More on Michael West’s Response

Thursday, March 5th, 2009

Last Thursday, we posted my report about a video of a bite mark examination in Louisiana that showed possible criminal evidence tampering by Mississippi dentist and self-proclaimed bite mark expert Dr. Michael West. The evidence was used to help convict Jimmie Duncan of raping and murdering 23-month-old Haley Oliveaux. West responded a few days later in the Jackson Clarion-Ledger. A few comments on his response:

“I’ve exonerated three or four times as many people as I’ve convicted,” he said. “I’m a little old dentist from Hattiesburg, and I’ve got the top lawyers in the country coming after me. The New York Times wrote an editorial on me. Why? They can’t stand the evidence.”

I’ve already put up a post addressing West’s comment about “They can’t stand the evidence.”

I don’t know what West means by “I’ve exonerated three or four times as many people as I’ve convicted.” Certainly he doesn’t mean he testifies for the defense more than he testified for prosecutors. I consulted with some defense attorneys in Mississippi with knowledge of West’s history, and they couldn’t think of a single time he has testified for the defense. That isn’t to say it’s never happened. But it is to say it wasn’t that often, and certainly not three or four more times than he has testified for prosecutors.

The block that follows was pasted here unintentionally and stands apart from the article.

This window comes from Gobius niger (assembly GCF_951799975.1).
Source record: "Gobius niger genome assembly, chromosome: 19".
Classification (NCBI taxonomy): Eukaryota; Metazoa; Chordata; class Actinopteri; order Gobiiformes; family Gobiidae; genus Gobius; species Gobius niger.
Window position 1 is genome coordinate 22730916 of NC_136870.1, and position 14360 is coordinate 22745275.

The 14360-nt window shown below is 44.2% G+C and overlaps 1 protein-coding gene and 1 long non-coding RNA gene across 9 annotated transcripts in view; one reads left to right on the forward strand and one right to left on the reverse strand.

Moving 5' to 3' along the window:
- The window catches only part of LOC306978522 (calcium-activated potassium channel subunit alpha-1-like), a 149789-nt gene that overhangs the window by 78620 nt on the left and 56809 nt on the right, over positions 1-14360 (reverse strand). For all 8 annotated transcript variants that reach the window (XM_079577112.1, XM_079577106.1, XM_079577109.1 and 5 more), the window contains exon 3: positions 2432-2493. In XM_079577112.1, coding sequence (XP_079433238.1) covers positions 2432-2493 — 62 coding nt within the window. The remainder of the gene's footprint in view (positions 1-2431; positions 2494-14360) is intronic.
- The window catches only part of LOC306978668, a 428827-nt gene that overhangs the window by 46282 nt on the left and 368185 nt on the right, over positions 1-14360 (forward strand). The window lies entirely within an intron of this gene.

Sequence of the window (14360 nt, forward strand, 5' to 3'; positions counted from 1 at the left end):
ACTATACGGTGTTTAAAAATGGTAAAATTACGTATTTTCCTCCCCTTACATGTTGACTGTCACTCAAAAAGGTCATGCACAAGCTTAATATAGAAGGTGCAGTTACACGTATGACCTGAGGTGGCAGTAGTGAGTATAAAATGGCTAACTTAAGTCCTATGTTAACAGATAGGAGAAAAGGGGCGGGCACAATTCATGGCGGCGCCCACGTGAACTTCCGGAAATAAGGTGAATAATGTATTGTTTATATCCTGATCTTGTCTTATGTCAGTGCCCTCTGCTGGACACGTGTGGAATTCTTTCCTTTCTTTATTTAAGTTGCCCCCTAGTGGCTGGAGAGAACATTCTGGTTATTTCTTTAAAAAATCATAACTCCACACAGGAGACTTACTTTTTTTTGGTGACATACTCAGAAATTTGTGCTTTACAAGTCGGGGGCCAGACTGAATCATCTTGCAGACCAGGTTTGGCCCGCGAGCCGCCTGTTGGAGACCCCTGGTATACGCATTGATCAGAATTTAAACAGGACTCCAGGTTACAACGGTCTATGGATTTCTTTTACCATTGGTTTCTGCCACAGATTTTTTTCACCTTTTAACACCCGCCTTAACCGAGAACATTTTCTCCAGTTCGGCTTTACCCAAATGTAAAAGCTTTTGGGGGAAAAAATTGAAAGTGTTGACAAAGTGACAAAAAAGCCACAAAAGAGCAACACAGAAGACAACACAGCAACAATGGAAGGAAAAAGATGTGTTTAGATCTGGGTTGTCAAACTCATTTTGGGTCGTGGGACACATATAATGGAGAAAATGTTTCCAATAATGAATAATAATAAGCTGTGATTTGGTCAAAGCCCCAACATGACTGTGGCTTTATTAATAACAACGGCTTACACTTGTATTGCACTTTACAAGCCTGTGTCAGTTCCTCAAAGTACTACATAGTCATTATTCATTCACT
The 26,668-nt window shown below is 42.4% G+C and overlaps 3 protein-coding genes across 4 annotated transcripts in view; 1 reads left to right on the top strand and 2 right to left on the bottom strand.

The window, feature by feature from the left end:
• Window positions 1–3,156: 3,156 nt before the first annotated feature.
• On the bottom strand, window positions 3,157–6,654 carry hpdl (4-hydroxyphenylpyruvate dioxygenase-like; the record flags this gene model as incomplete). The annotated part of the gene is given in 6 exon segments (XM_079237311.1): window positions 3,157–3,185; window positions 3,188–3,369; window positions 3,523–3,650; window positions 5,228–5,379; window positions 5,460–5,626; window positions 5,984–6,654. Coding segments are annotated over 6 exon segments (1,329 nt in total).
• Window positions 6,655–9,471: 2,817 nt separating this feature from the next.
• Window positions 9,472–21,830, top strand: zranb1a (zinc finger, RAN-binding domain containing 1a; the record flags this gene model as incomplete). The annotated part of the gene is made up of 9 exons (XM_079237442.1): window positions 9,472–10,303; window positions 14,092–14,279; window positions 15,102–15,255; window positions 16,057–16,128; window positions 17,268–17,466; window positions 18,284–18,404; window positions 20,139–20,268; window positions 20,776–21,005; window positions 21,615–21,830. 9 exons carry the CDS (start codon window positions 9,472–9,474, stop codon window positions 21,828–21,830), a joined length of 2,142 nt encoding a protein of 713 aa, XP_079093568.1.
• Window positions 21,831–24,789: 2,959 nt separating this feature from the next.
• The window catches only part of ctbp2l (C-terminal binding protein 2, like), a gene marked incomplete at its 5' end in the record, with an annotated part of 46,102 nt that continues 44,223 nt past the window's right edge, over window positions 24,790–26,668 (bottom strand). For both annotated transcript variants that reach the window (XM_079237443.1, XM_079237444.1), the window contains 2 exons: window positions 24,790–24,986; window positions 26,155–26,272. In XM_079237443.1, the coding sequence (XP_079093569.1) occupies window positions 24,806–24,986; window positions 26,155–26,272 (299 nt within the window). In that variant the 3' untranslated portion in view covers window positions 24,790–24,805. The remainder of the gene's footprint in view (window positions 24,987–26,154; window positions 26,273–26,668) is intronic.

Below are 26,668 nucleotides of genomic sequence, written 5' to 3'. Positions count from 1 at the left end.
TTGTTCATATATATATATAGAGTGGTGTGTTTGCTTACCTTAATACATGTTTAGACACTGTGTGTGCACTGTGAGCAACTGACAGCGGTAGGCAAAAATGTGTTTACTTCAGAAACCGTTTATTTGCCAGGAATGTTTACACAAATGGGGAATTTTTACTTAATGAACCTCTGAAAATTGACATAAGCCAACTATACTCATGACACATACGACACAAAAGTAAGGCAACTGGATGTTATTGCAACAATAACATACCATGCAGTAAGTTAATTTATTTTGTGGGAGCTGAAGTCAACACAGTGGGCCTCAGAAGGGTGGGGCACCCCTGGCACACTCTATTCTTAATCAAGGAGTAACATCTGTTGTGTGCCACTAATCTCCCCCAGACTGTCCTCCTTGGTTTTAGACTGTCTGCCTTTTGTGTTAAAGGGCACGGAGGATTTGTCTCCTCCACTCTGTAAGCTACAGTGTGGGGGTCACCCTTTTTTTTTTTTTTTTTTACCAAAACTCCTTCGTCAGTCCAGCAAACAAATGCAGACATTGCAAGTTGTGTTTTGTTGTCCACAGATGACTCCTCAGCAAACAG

One defense attorney theorized that West is referring here to the fact that in some of these cases, police or prosecutors will bring him four or five dental molds, and from these he’ll pick one that matches whatever bite mark he has allegedly found. In his mind, this may mean he has “exonerated” the others. It’s too bad the reporter didn’t ask him to elaborate (West won’t talk to me at all). But he clearly isn’t using the word “exonerate” in the way it’s commonly understood.